Charleston's carriage operators are protesting the city's plan to shut them down during the Blue Angels' shows this weekend and during the Navy jet demonstration team's practice runs Thursday and Friday.

The Blue Angels will perform their low-flying stunts and aerobatics over Charleston Harbor. The city has told carriage operators to plan on ceasing operations between noon and 4:30 p.m. Thursday, and from 1-3 p.m. Friday through Sunday.

"The city has been provided information from military representatives that this noise has frightened horses and caused them to run furiously in the past, thereby as a safety precaution we feel this is necessary," Traffic and Transportation Director Hernan Pena wrote in a memo to city officials and carriage operators.

Tom Doyle Sr., owner of Palmetto Carriage, said he and other carriage operators hope to persuade officials to drop the restrictions during a City Council committee meeting this afternoon. The Traffic and Transportation Committee meets at 3:45 p.m. in City Hall.

"April is the busiest month of the year for us, and this is a huge chunk out of our operating time," Doyle said. "I signed 87 paychecks last week, and I've got a barn full of mules."

Doyle said carriage owners were not consulted, and he's confident the Blue Angels' jets would not spook his mules or the horses used by rival companies.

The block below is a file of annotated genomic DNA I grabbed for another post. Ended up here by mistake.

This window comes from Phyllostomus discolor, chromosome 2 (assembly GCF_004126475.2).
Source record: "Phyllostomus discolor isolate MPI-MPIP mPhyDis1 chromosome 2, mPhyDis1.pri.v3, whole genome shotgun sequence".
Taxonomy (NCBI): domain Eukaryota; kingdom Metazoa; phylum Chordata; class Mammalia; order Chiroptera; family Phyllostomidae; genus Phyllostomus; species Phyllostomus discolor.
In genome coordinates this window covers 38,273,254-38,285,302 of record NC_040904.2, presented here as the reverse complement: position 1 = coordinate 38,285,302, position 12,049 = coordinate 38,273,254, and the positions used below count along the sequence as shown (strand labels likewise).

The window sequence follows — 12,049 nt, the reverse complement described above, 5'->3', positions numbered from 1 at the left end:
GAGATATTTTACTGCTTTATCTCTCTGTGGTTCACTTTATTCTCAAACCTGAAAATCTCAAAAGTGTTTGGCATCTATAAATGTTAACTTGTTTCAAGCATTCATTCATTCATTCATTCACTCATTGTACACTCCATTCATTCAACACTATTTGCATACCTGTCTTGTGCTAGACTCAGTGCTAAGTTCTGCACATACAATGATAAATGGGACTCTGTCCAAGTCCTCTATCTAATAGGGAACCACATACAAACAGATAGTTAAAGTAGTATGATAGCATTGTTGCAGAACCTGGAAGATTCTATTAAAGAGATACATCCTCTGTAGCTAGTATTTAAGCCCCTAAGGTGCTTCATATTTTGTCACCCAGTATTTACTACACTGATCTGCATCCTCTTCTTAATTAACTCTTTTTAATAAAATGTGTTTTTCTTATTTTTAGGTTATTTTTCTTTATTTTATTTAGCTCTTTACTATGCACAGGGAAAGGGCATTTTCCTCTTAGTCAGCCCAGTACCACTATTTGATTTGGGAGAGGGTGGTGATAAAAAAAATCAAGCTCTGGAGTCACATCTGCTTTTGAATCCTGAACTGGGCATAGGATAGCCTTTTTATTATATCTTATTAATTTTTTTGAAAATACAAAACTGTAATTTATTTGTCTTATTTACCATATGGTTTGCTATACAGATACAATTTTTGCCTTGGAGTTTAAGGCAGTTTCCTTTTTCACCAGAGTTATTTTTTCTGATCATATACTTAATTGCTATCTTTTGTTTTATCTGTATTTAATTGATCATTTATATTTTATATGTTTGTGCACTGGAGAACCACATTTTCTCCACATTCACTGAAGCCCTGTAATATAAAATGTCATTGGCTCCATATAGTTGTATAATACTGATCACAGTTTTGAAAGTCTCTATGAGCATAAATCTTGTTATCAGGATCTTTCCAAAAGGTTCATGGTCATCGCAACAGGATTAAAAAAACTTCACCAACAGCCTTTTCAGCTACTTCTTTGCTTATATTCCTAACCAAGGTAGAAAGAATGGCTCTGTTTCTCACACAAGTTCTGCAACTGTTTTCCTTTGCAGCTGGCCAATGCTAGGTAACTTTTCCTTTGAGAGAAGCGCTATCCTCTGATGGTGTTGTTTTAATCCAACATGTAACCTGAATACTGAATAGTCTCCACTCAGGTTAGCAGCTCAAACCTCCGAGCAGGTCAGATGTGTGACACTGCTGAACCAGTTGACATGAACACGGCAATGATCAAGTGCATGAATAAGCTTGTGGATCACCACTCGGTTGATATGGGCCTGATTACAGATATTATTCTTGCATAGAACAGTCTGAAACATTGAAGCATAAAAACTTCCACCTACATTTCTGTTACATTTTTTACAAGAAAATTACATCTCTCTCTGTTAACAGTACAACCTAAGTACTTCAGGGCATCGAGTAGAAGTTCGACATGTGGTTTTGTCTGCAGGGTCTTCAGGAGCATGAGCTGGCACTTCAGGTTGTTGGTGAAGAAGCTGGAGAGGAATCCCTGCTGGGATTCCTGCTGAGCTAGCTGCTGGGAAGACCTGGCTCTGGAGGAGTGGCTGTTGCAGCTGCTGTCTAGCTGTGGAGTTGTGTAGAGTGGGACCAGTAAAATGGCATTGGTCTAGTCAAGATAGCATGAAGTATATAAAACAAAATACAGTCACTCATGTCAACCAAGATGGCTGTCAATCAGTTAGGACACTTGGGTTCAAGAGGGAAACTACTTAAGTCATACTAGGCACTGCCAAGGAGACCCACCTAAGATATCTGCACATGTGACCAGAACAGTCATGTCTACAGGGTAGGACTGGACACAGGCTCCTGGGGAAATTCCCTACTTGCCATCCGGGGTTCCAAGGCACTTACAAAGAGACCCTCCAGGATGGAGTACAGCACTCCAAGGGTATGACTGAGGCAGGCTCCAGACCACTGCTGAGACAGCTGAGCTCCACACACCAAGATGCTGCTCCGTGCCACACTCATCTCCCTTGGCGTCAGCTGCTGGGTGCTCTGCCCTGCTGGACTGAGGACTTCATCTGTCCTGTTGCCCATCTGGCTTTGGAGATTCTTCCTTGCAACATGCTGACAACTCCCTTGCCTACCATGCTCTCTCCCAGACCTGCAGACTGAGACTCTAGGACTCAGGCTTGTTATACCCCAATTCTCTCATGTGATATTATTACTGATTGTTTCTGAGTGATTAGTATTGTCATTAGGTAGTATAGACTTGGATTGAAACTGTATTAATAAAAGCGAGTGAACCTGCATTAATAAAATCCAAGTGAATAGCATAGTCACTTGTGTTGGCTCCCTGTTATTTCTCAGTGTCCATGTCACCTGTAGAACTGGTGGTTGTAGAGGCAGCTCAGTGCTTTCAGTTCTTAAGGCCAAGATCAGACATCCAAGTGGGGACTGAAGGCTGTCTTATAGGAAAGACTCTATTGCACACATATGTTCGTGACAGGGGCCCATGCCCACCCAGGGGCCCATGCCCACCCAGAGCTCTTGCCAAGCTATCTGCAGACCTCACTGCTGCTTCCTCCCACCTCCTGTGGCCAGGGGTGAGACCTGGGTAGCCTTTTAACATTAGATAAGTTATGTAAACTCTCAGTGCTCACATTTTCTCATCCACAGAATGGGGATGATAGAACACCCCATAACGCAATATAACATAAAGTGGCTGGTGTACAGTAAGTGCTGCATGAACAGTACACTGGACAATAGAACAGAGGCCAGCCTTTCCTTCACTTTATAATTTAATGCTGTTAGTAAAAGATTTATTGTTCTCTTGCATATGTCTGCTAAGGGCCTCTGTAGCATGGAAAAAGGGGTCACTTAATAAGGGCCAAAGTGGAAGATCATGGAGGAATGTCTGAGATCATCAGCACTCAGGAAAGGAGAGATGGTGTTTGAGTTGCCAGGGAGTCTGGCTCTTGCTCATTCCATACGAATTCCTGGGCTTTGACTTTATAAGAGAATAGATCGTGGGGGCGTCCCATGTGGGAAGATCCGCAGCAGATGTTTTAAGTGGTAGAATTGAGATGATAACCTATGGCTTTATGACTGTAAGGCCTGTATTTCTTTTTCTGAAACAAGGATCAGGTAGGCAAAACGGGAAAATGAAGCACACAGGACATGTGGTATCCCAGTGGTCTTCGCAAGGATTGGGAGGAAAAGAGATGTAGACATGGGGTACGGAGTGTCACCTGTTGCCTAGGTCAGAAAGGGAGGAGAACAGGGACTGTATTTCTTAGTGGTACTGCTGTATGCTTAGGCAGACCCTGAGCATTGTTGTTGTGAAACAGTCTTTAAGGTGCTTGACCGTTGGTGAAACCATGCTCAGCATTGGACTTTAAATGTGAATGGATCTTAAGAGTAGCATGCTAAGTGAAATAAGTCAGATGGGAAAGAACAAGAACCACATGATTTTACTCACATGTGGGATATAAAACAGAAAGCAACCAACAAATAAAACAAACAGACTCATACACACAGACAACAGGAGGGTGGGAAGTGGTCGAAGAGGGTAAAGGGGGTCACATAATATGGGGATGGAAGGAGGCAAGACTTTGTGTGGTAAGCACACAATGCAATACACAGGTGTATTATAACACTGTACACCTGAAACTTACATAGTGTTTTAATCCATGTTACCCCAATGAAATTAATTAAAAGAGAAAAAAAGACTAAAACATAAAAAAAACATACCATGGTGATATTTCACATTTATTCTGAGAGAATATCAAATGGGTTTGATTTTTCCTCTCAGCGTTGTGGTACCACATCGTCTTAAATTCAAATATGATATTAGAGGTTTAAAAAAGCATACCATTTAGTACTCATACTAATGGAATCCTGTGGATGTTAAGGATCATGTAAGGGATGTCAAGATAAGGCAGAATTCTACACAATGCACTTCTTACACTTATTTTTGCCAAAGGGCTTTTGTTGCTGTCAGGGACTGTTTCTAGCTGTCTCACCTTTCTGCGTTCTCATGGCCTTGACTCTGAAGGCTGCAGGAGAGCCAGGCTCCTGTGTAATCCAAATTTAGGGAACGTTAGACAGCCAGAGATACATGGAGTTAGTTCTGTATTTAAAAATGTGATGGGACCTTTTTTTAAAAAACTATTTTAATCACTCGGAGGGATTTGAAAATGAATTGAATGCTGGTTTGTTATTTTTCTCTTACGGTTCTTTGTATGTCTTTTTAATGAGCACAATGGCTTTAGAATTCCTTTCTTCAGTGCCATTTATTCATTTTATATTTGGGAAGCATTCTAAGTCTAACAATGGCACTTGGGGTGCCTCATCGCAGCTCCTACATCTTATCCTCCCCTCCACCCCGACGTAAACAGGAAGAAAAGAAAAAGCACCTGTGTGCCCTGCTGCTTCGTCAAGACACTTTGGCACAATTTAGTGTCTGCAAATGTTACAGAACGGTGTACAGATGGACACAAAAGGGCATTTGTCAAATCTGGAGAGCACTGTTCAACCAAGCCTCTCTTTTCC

"Planes fly over Charleston all the time," he said. "There are (noisy) cement mixers, sewer-cleaning machines. We deal with challenging conditions on a daily basis."

Doyle said he has taken carriages and mule teams to Charleston Air Force Base to give rides to service members' children during base Christmas parties, and did not have any problems related to jets taking off and landing nearby.

City Tourism Director Vanessa Turner-Maybank said the plan to restrict carriage operations is supported by the city's tourism, traffic and police departments, based on a recommendation from the Blue Angels.

"They made some recommendations to us that it would be a good idea to take the carriages off the streets," said Turner-Maybank, who provided an e-mail from Blue Angels Event Coordinator Lt. Amy Tomlinson.

"We think the horses will not like the noise and recommend they do not run them during the hours we are flying to be safe," Tomlinson said in the e-mail. "That is not an expert opinion, but just the collective thoughts of our team."

The city has proposed allowing carriages to operate for an extra hour in residential neighborhoods Thursday through Sunday evenings to make up for the reduced afternoon hours.